There’re also the leftover remnants of its console heritage to consider. The menus ask you to press the green and red A and B buttons on your Xbox controller. They are, of course, the A and B keys on your keyboard. Or you could use a PC-adapted Xbox controller instead of a mouse and keyboard, and that might not be a bad idea, so poorly balanced for mouse play is this beast of lore.
There’s something else that’s a little troubling about Halo 2, and that’s the inclusion of Microsoft’s “Live” architecture for online play. Halo 2 has been bolted into Microsoft’s plan for online gaming - the same plan that they’re using for the Xbox. It’s a tried and tested interface that serves the consoles well, but on the PC it seems like more unnecessary fiddling. We just want to be able to load a server browser and start playing, just like we’ve done for years.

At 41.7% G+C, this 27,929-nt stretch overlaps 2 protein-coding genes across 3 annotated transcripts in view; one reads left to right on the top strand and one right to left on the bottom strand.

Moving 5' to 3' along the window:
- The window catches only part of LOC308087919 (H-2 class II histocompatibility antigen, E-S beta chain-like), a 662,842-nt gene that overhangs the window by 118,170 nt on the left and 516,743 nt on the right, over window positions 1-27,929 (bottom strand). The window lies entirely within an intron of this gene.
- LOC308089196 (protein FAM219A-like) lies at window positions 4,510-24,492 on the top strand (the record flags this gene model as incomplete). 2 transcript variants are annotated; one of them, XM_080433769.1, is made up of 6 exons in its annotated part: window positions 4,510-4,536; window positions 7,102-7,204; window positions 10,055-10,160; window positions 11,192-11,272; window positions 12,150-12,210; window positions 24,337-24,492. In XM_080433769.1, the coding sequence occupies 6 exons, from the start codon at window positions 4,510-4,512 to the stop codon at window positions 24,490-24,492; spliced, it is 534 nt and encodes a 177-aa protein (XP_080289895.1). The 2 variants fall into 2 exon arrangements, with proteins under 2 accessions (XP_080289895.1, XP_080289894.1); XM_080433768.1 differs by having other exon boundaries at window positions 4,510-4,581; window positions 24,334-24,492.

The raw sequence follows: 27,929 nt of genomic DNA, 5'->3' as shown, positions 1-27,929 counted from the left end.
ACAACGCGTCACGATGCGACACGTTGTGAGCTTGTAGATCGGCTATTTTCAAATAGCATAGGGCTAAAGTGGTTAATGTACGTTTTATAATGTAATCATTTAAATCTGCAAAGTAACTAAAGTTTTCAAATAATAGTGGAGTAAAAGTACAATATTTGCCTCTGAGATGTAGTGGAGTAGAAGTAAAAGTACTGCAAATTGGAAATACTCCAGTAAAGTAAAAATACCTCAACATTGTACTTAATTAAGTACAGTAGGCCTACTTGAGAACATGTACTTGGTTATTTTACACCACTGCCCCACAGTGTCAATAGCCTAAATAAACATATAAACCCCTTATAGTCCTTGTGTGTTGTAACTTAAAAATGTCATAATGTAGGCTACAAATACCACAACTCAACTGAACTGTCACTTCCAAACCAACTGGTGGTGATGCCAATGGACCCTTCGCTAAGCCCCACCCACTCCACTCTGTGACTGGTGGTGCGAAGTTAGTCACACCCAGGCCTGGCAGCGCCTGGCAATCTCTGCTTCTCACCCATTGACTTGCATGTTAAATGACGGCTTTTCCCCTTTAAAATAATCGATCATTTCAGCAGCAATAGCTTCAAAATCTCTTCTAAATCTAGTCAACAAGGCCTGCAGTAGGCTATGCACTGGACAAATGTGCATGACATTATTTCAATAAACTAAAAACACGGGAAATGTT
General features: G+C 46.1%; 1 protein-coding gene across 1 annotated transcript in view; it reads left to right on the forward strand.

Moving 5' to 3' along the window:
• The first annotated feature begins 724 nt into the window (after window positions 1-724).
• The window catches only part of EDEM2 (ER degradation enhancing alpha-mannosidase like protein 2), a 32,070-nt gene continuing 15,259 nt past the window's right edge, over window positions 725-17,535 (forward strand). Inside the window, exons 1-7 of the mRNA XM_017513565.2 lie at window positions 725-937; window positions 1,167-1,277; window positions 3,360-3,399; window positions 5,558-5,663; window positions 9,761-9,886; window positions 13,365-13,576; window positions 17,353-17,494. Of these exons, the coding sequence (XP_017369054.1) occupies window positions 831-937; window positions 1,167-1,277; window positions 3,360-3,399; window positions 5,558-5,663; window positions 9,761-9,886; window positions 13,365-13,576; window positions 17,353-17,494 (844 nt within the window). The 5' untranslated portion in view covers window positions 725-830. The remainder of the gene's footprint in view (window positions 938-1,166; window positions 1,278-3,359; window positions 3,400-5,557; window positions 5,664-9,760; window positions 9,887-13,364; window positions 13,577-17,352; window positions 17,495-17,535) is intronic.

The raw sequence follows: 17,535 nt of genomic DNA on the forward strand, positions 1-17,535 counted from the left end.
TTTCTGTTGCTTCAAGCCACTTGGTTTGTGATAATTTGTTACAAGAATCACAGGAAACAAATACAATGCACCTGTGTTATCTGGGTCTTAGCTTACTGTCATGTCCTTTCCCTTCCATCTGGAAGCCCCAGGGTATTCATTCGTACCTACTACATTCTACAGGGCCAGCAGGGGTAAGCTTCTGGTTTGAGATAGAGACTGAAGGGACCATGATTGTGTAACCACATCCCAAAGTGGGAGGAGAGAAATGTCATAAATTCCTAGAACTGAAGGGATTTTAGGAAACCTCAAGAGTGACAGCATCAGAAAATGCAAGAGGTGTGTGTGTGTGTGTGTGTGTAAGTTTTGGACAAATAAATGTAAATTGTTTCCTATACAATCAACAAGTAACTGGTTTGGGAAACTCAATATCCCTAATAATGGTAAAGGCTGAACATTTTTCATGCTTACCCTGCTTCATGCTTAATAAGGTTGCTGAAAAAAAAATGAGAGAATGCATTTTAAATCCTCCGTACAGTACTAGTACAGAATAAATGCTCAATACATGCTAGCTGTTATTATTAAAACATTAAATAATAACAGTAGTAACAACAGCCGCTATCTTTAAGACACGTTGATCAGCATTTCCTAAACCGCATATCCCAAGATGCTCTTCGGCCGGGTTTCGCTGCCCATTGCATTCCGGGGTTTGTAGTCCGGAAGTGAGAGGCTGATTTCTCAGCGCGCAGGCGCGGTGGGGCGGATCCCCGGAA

Having to be signed into Live and use its architecture seems like yet another layer of this meaningless Microsoft control. Updates and extra content will all be delivered through Live, whether we like it or not. This has some fairly intense implications for modding and level design for games that use this system. Essentially, if your name’s not down on Microsoft’s list, you’re not coming in. If this is a taste of “Games for Windows” to come, then we’re not feeling like part of the smiley-happy future.